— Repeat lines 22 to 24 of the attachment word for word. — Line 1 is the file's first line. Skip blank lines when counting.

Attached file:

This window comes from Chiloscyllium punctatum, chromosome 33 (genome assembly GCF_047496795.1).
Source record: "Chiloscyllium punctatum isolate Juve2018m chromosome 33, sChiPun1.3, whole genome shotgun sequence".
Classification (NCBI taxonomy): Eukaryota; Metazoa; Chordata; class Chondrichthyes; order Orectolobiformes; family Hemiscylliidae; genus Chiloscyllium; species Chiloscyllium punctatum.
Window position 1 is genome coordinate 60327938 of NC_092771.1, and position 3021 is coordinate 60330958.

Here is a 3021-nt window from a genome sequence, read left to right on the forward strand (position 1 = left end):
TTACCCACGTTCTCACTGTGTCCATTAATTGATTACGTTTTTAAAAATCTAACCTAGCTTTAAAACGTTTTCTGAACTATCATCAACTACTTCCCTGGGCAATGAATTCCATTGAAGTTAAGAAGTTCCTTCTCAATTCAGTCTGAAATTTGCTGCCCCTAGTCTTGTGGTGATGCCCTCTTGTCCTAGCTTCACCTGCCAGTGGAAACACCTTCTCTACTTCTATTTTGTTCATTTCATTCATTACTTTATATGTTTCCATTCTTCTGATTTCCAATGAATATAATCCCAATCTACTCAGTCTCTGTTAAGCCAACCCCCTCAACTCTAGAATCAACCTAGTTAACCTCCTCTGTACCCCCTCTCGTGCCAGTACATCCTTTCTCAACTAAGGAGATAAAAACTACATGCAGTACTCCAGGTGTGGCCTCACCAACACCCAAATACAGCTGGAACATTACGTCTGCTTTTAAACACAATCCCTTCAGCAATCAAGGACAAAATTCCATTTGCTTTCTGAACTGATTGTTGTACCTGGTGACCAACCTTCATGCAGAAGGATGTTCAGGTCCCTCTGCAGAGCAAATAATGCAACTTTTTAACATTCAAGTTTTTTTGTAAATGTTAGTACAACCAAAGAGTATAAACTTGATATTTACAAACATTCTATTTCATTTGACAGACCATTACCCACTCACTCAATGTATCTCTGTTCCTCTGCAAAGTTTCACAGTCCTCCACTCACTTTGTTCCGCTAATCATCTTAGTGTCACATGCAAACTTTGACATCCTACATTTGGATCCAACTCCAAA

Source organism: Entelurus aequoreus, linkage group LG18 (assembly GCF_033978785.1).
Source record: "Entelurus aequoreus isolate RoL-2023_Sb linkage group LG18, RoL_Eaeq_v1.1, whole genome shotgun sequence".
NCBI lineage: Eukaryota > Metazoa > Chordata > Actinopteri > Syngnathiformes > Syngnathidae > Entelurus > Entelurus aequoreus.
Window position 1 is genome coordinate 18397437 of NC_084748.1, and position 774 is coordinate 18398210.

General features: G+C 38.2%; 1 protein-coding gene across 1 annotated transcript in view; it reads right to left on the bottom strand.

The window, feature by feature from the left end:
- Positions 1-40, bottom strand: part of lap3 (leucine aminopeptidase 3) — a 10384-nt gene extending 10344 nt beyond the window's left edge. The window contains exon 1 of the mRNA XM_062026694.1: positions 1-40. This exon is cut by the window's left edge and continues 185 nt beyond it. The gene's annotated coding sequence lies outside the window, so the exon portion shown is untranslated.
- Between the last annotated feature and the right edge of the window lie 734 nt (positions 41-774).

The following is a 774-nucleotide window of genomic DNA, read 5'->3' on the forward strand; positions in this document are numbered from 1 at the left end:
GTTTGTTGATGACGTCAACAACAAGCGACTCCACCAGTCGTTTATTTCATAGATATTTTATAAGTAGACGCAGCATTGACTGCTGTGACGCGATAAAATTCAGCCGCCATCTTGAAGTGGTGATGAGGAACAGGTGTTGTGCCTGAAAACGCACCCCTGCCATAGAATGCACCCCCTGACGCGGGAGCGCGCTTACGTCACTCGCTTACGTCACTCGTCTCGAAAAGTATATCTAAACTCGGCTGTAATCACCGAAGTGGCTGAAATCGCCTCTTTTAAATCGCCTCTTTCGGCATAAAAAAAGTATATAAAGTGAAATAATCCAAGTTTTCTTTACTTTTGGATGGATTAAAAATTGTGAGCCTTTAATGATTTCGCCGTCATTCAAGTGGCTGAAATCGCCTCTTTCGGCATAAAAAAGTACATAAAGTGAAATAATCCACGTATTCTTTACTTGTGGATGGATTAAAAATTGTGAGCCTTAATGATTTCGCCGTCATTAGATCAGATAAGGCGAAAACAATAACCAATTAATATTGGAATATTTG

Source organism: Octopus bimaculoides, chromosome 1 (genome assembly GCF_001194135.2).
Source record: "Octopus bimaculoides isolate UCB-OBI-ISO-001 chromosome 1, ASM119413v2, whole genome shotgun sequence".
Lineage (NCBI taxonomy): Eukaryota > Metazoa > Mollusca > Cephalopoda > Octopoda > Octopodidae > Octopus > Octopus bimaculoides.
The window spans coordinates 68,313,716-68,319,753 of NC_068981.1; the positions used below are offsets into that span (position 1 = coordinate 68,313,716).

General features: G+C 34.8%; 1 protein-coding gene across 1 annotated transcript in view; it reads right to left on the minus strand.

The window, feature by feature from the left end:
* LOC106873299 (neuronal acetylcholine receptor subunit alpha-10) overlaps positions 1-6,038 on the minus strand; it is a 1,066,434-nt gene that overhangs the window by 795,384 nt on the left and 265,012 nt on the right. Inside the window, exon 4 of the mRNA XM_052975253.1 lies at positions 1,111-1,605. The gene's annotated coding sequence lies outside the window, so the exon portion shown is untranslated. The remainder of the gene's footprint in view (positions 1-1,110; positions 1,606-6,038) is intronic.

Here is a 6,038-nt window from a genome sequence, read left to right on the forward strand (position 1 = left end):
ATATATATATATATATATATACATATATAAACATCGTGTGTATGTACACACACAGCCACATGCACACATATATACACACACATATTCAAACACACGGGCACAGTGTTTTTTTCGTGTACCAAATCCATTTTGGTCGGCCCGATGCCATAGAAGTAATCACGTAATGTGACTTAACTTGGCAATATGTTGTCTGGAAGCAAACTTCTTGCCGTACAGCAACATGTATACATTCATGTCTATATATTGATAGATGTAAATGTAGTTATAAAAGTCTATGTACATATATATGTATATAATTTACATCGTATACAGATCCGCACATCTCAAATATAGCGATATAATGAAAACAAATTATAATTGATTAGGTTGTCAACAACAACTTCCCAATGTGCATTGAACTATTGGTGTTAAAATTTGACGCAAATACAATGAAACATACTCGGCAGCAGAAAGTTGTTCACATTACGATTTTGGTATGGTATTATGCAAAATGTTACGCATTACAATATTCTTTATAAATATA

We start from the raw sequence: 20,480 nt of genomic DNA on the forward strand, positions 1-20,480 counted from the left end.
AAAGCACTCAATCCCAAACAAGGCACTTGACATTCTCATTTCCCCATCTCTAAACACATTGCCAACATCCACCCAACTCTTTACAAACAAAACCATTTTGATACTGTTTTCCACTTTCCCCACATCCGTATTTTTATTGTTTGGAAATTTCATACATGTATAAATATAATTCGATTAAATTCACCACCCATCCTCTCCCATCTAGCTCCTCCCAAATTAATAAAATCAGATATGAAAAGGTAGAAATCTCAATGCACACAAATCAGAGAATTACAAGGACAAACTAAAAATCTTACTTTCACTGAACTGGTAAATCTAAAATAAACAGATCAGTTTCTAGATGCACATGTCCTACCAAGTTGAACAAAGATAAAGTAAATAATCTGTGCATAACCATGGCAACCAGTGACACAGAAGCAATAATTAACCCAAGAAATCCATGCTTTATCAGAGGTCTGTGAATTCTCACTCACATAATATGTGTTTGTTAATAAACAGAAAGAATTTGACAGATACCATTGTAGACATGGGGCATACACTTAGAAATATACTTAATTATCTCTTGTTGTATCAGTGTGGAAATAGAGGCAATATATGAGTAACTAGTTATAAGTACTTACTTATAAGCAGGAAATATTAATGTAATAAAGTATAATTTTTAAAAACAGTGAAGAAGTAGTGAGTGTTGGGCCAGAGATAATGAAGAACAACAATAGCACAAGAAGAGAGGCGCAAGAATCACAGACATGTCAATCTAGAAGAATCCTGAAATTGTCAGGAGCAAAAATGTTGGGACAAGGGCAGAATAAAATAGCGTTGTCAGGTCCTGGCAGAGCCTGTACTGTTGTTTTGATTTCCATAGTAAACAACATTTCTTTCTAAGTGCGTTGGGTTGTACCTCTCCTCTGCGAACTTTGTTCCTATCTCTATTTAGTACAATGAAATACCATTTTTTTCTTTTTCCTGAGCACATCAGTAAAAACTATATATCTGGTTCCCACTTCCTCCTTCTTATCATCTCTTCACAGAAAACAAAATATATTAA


The window, feature by feature from the left end:
* LOC106873299 (neuronal acetylcholine receptor subunit alpha-10) overlaps positions 1-6,038 on the minus strand; it is a 1,066,434-nt gene that overhangs the window by 795,384 nt on the left and 265,012 nt on the right. Inside the window, exon 4 of the mRNA XM_052975253.1 lies at positions 1,111-1,605. The gene's annotated coding sequence lies outside the window, so the exon portion shown is untranslated. The remainder of the gene's footprint in view (positions 1-1,110; positions 1,606-6,038) is intronic.

Here is a 6,038-nt window from a genome sequence, read left to right on the forward strand (position 1 = left end):